Consumer sentiment in the U.S. improved by much more than anticipated in the month of March, according to preliminary data released by the University of Michigan on Friday.
The University of Michigan said its consumer sentiment index jumped to 83.0 in March after dipping to 76.8 in February. Economists had expected the index to inch up to 78.5.
With the much bigger than expected increase, the consumer sentiment index reached its highest level since hitting 89.1 in March of 2020.
“Consumer sentiment rose in early March to its highest level in a year due to the growing number of vaccinations as well as the widely anticipated passage of Biden’s relief measures,” said Surveys of Consumers chief economist Richard Curtin.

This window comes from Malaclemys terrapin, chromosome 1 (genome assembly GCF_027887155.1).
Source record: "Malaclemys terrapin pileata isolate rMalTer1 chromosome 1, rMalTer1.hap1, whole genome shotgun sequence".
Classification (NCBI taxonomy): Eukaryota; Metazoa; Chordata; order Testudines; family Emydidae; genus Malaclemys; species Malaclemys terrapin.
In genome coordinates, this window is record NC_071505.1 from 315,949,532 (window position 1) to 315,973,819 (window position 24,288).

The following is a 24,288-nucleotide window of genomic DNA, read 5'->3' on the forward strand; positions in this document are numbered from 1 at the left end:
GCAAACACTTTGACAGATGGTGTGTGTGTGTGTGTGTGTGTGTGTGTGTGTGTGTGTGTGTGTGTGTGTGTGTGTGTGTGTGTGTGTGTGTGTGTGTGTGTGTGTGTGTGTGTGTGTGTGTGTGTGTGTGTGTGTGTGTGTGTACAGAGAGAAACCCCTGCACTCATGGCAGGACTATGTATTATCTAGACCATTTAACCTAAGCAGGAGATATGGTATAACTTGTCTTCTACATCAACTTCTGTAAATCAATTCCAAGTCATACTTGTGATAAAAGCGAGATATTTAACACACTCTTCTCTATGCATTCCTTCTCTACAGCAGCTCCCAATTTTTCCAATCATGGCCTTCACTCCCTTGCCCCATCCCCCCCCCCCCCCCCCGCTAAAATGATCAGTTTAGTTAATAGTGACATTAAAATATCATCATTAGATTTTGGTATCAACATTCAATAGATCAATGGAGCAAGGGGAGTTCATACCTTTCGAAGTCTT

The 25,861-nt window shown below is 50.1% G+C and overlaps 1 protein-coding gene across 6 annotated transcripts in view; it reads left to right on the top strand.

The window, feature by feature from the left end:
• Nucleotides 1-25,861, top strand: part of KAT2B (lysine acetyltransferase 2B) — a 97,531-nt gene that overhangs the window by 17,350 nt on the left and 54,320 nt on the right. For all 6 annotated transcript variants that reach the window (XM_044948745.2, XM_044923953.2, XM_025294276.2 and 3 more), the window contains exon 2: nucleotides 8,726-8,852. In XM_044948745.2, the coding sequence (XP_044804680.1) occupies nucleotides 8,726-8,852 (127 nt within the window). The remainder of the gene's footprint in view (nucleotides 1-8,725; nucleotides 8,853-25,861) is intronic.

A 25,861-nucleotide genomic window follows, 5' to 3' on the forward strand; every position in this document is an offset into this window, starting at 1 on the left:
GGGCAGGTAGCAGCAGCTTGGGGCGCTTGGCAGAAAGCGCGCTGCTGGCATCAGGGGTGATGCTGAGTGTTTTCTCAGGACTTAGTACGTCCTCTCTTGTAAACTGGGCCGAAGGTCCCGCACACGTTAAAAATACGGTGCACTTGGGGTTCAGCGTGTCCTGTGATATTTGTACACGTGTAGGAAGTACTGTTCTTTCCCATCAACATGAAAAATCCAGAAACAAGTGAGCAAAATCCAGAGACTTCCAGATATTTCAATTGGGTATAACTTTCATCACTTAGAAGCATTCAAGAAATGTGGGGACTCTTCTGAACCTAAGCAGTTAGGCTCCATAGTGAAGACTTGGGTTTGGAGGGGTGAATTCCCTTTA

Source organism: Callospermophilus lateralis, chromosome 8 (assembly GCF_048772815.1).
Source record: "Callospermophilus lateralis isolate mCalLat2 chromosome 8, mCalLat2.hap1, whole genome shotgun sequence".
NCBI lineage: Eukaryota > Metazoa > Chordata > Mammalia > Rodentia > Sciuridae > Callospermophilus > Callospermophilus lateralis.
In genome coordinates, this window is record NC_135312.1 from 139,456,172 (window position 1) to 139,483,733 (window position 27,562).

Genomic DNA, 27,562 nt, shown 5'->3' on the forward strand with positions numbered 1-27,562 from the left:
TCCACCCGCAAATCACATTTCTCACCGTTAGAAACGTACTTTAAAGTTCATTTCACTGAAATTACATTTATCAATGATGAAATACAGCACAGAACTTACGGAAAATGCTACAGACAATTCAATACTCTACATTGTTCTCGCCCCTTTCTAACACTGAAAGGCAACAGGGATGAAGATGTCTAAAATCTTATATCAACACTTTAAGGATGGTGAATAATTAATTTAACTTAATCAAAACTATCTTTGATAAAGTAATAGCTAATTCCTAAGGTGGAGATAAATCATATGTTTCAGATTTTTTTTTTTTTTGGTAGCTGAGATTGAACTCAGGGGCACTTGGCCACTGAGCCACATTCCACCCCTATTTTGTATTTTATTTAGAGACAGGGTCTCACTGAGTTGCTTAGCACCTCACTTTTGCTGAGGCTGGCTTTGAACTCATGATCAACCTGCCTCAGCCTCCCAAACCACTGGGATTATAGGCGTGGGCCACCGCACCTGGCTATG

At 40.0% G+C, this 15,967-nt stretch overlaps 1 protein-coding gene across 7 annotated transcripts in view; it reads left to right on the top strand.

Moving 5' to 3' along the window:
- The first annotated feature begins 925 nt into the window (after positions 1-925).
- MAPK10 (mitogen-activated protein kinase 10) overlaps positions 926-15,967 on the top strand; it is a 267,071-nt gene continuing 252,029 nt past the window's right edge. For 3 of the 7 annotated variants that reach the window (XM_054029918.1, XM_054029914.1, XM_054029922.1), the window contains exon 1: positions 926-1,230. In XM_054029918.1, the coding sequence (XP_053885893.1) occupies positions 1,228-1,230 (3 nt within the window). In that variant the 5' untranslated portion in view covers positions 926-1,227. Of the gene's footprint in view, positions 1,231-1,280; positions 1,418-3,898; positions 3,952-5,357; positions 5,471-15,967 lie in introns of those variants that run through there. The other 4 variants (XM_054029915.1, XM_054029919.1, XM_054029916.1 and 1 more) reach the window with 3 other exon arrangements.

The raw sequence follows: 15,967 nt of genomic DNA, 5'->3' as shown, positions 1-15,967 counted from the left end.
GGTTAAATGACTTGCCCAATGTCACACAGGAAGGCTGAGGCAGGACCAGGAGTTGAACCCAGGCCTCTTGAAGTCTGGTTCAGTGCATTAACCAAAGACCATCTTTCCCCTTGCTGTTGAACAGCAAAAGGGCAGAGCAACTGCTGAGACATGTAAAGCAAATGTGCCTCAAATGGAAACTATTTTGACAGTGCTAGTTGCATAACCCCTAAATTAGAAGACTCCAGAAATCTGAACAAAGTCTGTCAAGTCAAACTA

He added, “The gains were widespread across all socioeconomic subgroups and all regions, although the largest monthly gains were concentrated among households in the bottom third of the income distribution as well as those aged 55 or older.”
The report showed the current economic conditions index surged up to 91.5 in March from 86.2 in February, while the index of consumer expectations spiked to 77.5 from 70.7.
With regard to inflation, one-year inflation expectations fell to 3.1 percent in March from 3.3 percent in February. Five-year inflation expectations were unchanged at 2.7 percent.
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